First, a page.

The ability to study a single bacterium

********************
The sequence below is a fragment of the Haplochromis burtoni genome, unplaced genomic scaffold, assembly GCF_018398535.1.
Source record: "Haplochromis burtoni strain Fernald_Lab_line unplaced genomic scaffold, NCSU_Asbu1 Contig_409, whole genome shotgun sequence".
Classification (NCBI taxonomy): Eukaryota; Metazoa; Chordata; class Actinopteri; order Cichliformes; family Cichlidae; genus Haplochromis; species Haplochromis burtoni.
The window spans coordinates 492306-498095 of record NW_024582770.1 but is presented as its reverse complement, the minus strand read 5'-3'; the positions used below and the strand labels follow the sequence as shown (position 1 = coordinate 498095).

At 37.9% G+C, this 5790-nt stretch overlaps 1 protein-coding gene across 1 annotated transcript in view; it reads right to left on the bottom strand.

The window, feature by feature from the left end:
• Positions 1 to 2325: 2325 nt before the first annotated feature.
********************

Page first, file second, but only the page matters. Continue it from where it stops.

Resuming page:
or small ensembles of bacteria is integral to answering some of biology’s most complex problems. Microfluidic platforms are a unique and useful tool to create micro- and nanoscale features feasible of containing micron-sized bacteria, to handle extremely small fluid volumes (attoliters!), and to systematically study the behavioral response of bacteria to a host of environmental changes such as media, flow rate, and viscosity. To this end, in collaboration with Prof. Yves Brun of the Indiana University Department of Biology, we have developed microfluidic systems to study the bacterium Caulobacter crescentus. Fundamental studies are currently underway to monitor the swimming behavior of these bacteria in confined spaces and determine how motility affects cellular processes. Additionally, the adhesive holdfast that tethers C. crescentus to a host of surfaces has been identified as nature’s strongest glue; this adhesive shows great promise in a variety of biomedical applications, so projects in this area of the Jacobson group also involve probing the adhesive properties of this bacterium and determining factors that affect adhesion.